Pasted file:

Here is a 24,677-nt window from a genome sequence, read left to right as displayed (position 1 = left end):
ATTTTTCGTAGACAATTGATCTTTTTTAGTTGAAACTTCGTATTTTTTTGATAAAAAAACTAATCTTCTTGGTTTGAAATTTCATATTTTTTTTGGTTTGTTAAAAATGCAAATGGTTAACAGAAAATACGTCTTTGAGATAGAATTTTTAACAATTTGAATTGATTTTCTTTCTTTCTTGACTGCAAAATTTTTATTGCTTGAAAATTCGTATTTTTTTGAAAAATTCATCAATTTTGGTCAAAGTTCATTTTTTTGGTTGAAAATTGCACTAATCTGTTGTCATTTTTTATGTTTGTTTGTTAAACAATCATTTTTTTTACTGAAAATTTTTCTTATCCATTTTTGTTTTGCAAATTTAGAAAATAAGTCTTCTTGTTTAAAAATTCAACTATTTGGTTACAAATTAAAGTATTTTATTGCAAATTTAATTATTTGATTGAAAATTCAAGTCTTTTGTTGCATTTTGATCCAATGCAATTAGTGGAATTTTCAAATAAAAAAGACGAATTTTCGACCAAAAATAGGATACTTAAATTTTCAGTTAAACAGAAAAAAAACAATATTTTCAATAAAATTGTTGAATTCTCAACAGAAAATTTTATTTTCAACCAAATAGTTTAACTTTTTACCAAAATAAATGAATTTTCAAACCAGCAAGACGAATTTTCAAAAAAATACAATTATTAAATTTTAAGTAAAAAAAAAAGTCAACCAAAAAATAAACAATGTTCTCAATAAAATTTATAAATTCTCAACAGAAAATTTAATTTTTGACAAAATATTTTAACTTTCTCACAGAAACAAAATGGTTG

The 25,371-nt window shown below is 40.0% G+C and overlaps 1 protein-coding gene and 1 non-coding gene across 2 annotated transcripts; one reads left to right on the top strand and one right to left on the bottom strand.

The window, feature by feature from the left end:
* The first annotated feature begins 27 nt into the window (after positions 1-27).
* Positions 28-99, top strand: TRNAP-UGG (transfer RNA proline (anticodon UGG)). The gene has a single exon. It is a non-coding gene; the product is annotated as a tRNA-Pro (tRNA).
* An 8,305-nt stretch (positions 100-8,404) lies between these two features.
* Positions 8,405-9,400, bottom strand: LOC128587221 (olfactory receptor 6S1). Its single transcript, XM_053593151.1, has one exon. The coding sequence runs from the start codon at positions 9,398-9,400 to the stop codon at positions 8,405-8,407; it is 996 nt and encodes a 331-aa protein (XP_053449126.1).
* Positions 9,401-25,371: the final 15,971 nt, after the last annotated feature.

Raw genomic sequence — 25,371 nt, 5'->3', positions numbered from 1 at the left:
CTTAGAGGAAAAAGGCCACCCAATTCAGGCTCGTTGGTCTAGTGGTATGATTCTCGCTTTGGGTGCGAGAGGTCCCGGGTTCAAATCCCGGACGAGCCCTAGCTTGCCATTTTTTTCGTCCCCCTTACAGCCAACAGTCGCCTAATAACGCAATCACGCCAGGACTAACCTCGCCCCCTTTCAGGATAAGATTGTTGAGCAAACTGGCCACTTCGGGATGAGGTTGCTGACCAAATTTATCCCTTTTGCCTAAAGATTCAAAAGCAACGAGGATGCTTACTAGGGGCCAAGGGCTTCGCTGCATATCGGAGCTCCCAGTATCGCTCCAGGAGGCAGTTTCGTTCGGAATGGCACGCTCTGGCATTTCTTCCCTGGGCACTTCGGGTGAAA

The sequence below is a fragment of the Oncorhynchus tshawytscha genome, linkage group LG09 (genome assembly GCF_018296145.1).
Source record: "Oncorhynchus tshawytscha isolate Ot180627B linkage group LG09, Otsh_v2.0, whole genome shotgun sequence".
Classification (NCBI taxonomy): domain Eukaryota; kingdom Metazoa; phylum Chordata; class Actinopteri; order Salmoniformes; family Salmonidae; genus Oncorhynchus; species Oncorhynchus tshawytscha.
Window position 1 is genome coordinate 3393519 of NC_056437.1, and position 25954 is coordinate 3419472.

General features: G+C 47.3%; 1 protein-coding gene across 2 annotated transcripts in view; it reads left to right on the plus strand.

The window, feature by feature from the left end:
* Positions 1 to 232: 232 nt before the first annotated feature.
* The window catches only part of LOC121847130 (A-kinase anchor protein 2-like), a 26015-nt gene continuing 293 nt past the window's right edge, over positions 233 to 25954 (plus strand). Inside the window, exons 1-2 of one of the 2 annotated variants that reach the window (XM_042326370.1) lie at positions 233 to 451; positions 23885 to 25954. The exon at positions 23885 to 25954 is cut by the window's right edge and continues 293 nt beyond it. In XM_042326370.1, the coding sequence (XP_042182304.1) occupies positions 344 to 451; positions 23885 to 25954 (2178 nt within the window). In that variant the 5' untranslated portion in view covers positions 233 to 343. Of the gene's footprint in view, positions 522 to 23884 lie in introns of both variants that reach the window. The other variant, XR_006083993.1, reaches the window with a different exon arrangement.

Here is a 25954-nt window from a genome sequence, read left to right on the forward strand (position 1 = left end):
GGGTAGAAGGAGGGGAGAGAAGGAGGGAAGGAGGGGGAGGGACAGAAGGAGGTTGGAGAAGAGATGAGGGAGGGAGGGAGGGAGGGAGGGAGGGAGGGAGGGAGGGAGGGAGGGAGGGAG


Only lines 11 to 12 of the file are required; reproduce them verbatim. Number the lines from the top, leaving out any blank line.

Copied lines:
CTTAGAGGAAAAAGGCCACCCAATTCAGGCTCGTTGGTCTAGTGGTATGATTCTCGCTTTGGGTGCGAGAGGTCCCGGGTTCAAATCCCGGACGAGCCCTAGCTTGCCATTTTTTTCGTCCCCCTTACAGCCAACAGTCGCCTAATAACGCAATCACGCCAGGACTAACCTCGCCCCCTTTCAGGATAAGATTGTTGAGCAAACTGGCCACTTCGGGATGAGGTTGCTGACCAAATTTATCCCTTTTGCCTAAAGATTCAAAAGCAACGAGGATGCTTACTAGGGGCCAAGGGCTTCGCTGCATATCGGAGCTCCCAGTATCGCTCCAGGAGGCAGTTTCGTTCGGAATGGCACGCTCTGGCATTTCTTCCCTGGGCACTTCGGGTGAAA

The sequence below is a fragment of the Oncorhynchus tshawytscha genome, linkage group LG09 (genome assembly GCF_018296145.1).